Definitions for special needs or medical needs shelters can vary and depend on the resources available and if jurisdictions have established such a shelter system. Generally, the special needs shelter may be a stand-alone shelter or a special needs unit within the general population shelter. By offering skilled medical staff, medical supplies, specialized equipment, and special dietary provisions, the special needs shelter will provide a higher level of care than at a general population shelter. All special needs shelters must be accessible.
Special Needs Populations
No singular definition of the term “special needs” exists, although the term is widely used within the disaster services and emergency management field and is often primarily focused on persons with disabilities. In fact, the term “special needs” is currently under debate in the disability, healthcare, and emergency management communities. “Special needs” can be narrowly defined or seen as a broad and overarching concept.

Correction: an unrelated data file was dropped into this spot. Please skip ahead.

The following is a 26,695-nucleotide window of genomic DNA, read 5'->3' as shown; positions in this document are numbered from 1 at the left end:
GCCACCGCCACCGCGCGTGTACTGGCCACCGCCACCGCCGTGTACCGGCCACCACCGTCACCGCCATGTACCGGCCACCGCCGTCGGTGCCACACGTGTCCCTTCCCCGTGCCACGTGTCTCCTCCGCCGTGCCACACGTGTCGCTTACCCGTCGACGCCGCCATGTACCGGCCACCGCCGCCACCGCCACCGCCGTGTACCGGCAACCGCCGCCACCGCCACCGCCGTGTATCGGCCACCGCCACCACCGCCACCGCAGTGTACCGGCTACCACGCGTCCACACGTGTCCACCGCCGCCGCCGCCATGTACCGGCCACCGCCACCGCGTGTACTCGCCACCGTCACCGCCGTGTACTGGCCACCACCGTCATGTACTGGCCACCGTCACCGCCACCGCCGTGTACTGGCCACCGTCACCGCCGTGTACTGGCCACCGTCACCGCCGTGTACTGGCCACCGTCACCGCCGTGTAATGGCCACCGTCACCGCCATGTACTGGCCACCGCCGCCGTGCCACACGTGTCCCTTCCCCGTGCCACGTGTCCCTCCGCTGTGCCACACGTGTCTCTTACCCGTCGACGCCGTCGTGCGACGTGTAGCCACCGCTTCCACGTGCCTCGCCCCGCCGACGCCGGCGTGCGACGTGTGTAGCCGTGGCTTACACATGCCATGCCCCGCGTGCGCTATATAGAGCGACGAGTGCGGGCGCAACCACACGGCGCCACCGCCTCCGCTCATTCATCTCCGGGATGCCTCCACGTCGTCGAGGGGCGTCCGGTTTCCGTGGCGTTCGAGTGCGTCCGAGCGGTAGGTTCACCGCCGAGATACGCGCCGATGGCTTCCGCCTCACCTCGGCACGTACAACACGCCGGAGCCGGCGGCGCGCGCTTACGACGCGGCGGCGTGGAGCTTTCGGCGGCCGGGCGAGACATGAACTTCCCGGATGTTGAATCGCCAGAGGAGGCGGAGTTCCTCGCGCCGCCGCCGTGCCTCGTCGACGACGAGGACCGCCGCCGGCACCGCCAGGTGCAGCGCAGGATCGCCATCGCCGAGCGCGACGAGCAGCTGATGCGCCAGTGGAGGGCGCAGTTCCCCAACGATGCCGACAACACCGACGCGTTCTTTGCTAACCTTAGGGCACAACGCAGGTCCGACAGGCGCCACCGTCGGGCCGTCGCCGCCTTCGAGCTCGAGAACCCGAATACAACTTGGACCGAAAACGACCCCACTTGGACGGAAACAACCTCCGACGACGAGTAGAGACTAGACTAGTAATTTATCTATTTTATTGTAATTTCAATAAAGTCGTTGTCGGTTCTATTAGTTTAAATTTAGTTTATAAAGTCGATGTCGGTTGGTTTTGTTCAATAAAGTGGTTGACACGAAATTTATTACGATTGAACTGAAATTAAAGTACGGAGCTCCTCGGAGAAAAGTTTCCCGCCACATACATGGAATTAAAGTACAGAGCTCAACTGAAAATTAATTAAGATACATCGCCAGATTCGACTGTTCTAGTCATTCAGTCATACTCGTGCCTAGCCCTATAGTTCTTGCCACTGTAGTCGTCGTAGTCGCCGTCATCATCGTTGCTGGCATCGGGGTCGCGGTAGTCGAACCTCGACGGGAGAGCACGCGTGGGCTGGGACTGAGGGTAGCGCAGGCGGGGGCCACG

Stafford Act
The Stafford Act establishes the Presidential Disaster Declaration system, which triggers federal financial and resource assistance to eligible states and local authorities through FEMA. Through the Stafford Act, FEMA is the designated coordinating agency during federally declared disasters. Although part of DHS since 2003, FEMA remains the federal agency that establishes guidelines and grants for state and local emergency management; however, the state often administers guidelines and grants to local jurisdictions and local jurisdictions are expected to carry out the guidelines.
Target Capabilities List
Transit Cooperative Research Program
Text Telephone (TTY)